Human papillomavirus vaccine uptake in the United States: exploring alternative vaccination sites to increase uptake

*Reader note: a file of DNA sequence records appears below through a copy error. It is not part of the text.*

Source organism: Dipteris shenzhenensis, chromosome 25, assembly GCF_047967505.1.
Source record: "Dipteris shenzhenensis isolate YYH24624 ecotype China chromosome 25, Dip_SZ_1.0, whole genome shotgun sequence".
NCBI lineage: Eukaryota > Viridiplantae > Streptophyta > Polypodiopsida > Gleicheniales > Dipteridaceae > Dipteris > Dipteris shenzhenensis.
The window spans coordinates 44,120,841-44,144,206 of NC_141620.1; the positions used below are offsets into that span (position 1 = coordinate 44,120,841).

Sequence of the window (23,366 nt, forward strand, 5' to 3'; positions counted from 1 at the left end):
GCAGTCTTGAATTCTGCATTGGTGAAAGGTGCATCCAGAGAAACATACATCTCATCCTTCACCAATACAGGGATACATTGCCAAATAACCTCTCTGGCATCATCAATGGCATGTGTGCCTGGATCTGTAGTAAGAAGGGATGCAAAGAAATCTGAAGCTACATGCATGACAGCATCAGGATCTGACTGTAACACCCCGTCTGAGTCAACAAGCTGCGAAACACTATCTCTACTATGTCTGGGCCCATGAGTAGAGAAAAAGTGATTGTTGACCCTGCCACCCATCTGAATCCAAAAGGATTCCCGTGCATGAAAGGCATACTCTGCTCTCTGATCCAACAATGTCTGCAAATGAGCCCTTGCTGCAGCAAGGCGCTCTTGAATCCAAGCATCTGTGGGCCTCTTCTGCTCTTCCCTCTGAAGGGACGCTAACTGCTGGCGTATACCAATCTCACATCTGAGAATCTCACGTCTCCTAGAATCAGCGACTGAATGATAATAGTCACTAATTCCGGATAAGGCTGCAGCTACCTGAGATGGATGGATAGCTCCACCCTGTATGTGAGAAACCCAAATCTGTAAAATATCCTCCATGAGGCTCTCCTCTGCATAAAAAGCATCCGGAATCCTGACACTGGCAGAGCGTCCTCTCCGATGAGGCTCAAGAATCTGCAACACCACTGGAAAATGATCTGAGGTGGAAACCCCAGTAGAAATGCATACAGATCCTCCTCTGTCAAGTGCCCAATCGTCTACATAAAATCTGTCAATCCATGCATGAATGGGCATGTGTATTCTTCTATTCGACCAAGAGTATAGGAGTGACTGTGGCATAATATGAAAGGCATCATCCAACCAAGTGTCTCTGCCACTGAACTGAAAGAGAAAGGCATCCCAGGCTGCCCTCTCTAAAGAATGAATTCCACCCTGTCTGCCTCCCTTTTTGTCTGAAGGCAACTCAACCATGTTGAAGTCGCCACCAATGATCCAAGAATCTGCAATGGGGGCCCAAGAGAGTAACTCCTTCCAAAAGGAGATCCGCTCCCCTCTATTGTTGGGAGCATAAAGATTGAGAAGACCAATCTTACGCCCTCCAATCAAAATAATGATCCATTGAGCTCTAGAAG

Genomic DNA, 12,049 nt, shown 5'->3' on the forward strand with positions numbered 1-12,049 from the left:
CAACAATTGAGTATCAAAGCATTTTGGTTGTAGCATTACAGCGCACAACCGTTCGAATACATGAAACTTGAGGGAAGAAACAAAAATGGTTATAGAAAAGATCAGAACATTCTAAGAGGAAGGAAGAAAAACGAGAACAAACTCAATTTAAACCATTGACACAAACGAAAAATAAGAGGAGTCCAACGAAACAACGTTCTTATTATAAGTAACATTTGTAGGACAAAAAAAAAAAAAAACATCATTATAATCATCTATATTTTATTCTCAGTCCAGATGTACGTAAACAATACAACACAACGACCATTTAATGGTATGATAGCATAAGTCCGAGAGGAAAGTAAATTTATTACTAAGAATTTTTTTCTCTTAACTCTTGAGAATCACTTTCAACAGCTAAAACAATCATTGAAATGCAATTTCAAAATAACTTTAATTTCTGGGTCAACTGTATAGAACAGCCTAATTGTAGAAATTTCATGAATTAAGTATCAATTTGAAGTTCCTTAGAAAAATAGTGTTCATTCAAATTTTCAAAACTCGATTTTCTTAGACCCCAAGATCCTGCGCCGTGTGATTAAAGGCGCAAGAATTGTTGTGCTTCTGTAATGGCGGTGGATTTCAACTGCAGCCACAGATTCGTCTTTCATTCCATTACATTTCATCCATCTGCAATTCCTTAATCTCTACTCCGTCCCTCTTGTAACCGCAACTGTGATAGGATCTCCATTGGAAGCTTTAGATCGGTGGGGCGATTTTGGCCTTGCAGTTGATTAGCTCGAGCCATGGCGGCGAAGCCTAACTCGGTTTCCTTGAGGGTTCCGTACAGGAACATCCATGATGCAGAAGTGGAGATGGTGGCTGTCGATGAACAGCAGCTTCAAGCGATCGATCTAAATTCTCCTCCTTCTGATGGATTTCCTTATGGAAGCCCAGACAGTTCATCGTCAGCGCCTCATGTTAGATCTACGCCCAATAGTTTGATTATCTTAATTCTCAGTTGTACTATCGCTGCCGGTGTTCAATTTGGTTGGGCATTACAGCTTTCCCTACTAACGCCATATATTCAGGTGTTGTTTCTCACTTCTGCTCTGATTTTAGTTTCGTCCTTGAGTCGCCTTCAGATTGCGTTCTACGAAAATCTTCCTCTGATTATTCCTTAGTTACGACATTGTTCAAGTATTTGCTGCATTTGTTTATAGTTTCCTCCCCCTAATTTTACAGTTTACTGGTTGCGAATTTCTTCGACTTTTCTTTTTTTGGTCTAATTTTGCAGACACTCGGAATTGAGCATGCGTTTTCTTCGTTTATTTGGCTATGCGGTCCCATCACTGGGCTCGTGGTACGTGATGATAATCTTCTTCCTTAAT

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Human Papillomavirus is one of the most common sexually transmitted infections (STI) worldwide and is associated with more than 70% of invasive cervical cancer (ICC) cases. Vaccines against high-risk HPV infections have been developed: Gardasail, a quadrivalent vaccine protecting against HPV 16, 18, 6, and 11, and Cervarix for types 16 and 18 only. Although these vaccines have proven to be safe and effective in preventing HPV, vaccine coverage in the US remains much lower than other developed countries including Australia, the UK, and Canada. This thesis focuses on the implications of low HPV vaccine uptake and strategies to increase coverage in the US, specifically alternative venues for vaccine provision. Results from the literature search showed that common barriers to HPV vaccine uptake include lack of knowledge about HPV and the vaccines and lack of physician recommendation. With regards to alternative vaccination provision sites, the literature search showed the most evidence for mass vaccination in schools, particularly in Australia where government funded school-based vaccination programs have increased the national HPV vaccine coverage to 70%. Further, the literature search showed that pharmacies are another promising alternative venue for HPV vaccine administration because of their high accessibility and convenience.